Category Archives: Reviews

Review: The Baggage Handler, by David Rawlings

The Baggage Handler, a novel, by David Rawlings

The Baggage Handler, by David Rawlings (Thomas Nelson, 2019)

Three people under pressure. Three identical black-with-red-tags suitcases. One airport baggage carousel.

Here’s the official description:

When three people take the wrong suitcase from baggage claim, their lives change forever. 

A hothead businessman coming to the city for a showdown meeting to save his job.

A mother of three hoping to survive the days at her sister’s house before her niece’s wedding.

And a young artist pursuing his father’s dream so he can keep his own alive.

When David, Gillian, and Michael each take the wrong suitcase from baggage claim, the airline directs them to retrieve their bags at a mysterious facility in a deserted part of the city. There they meet the enigmatic Baggage Handler, who shows them there is more in their baggage than what they have packed, and carrying it with them is slowing them down in ways they can’t imagine. And they must deal with it before they can leave.

In this modern-day parable about the burdens that weigh us down, David Rawlings issues an inspiring invitation to lighten the load.


[via the Thomas Nelson website]

My thoughts:

This gift-book-sized hardcover novel is an engaging read that’s sure to keep readers thinking long after they’ve reached the end. Most of us will relate to one of the three situations, and likely we’ll recognize a few people other than ourselves. If we can come away from the story inspired to “hand over” some of our personal baggage, we’ve gained more than the pleasure of a good tale.

Chapters alternate between David, Gillian, and Michael as they follow the same path of attempting to retrieve their baggage and discovering what’s weighing them down. Because of the parable-like nature of the story, the ending can’t be as happy as I’d like, but it’s a satisfying ending.

The book is published by Thomas Nelson, a Christian publisher, and written by a Christian author, but the message and worldview is subtle. Who exactly is The Baggage Handler? An angel? Jesus? Because it’s not stated, this is a book that can also cross into the hands of non-faith readers who also have baggage to unload.

The Baggage Handler is an excellent debut novel from Australian author David Rawlings. Look for his next release, The Camera Never Lies, in December 2019. For more about the author and his work, visit davidrawlings.com.au.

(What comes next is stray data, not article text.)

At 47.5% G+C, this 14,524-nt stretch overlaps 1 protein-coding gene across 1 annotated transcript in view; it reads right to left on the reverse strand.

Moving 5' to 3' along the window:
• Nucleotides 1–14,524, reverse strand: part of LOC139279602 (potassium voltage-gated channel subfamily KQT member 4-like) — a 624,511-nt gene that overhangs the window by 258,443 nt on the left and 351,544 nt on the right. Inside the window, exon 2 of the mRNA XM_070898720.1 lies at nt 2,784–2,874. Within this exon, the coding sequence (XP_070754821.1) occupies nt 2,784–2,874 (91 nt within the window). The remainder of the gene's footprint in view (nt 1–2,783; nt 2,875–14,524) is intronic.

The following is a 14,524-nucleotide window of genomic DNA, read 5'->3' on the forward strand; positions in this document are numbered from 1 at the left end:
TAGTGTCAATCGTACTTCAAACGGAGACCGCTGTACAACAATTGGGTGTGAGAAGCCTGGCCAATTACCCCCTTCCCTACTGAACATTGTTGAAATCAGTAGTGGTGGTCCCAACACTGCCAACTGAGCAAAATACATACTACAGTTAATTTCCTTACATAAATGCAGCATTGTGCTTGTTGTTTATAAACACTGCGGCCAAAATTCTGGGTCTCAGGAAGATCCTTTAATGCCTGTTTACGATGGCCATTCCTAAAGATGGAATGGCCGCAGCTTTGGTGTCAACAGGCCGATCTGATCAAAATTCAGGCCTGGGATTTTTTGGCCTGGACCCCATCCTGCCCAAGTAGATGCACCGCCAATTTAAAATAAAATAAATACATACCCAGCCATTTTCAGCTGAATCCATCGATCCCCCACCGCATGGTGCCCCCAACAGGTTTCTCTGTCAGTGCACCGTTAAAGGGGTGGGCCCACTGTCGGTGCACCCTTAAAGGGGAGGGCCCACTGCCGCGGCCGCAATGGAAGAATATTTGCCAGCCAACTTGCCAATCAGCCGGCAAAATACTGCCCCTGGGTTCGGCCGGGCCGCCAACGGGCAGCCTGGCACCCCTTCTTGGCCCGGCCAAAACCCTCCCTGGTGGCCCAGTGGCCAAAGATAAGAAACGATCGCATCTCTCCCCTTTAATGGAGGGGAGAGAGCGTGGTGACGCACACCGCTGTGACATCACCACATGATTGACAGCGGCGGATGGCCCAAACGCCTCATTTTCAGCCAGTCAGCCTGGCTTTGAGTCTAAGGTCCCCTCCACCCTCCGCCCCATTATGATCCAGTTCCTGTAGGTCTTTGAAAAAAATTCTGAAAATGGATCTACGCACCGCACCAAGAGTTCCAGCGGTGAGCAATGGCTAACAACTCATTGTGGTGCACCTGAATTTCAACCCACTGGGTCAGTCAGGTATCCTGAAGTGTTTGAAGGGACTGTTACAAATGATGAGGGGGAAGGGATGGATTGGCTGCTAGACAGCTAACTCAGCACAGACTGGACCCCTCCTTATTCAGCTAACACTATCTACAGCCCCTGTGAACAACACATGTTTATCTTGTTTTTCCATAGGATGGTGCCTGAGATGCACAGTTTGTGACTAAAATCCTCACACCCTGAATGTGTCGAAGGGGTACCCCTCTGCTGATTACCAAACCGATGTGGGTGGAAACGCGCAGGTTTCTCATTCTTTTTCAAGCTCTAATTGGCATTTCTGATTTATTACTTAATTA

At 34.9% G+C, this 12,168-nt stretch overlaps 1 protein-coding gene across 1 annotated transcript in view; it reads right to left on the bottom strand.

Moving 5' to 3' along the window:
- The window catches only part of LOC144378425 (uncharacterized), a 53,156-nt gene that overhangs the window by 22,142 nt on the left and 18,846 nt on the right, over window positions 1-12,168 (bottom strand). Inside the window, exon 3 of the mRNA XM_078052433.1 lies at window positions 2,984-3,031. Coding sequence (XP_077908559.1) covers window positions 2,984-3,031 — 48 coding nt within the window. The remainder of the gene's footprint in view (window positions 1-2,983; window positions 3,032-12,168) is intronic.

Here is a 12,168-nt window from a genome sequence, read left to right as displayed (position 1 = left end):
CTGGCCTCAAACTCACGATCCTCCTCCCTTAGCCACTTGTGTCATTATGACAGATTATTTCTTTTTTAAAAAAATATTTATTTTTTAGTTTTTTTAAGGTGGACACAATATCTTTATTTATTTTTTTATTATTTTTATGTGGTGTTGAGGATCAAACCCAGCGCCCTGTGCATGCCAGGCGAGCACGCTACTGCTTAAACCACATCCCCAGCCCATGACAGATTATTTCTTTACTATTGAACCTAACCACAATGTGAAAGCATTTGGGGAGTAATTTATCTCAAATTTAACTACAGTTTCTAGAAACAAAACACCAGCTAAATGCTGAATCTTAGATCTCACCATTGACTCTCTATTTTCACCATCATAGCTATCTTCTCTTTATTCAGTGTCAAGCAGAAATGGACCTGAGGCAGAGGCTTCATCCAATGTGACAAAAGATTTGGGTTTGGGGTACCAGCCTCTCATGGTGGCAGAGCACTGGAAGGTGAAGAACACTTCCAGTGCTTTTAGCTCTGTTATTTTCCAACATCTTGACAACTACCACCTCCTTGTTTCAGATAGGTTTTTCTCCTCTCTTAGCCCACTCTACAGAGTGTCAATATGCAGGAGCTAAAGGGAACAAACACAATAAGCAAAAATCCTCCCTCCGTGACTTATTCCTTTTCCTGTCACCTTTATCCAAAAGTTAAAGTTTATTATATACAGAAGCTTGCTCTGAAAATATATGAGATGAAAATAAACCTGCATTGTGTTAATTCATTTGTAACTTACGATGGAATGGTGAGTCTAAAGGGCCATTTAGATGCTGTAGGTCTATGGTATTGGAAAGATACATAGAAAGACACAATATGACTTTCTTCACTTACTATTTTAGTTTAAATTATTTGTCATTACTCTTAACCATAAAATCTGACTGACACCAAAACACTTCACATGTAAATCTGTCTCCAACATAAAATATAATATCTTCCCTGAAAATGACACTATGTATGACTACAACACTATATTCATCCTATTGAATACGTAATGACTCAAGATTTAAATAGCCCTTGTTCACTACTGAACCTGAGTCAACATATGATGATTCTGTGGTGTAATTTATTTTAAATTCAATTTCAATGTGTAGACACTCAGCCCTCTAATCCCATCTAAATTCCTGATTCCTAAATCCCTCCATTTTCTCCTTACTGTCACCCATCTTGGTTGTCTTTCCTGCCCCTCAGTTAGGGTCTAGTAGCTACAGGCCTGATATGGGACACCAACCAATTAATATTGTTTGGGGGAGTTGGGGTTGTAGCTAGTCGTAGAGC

[Review copy from the public library.]

Review: Romeo’s Rules, by James Scott Bell

Romeo's Rules, A Mike Romeo Thriller by James Scott Bell

Romeo’s Rules, by James Scott Bell (Compendium Press, 2015)

Mike Romeo is an former cage fighter trying to stay off the radar in Los Angeles—until he comes to the rescue of an attractive woman whose children are missing after a church bombing. Helping Natalia gains him some powerful—and violent—enemies, but Mike is not one to back down.

This is a noir-feel thriller, fairly clean but so violent in a couple of places that I skipped some pages. That said, it’s written with a pleasing dry humour. And Mike and his wheelchair-bound Rabbi friend Ira (a former Mossad agent) are seriously impressive in their skill sets.

Although this is a mainstream novel, the author’s Christian worldview comes through in a few places, never in a preachy way. The hero, Mike, is prone to highly intellectual philosophizing—often right before he has to lay somebody out. And violent as he can be toward criminals, he’s outspoken against domestic abuse.

Romeo’s Rules is the first in the Mike Romeo Thriller series. At the half-way mark (the bit I skipped) I thought it’d be the only one I could read, but after that scene it was manageable and I hope to read book 2, Romeo’s Way.

James Scott Bell also writes legal thrillers (including a few with zombie lawyers) and he’s a respected author of books on the craft of fiction writing. For more about the author and his work, visit jamesscottbell.com.

[Review copy from my personal library.]

Review: Exile, by Rachel Starr Thomson

Exile: The Oneness Cycle, by Rachel Starr Thomson

Exile, by Rachel Starr Thomson (Little Dozen Press, 2013)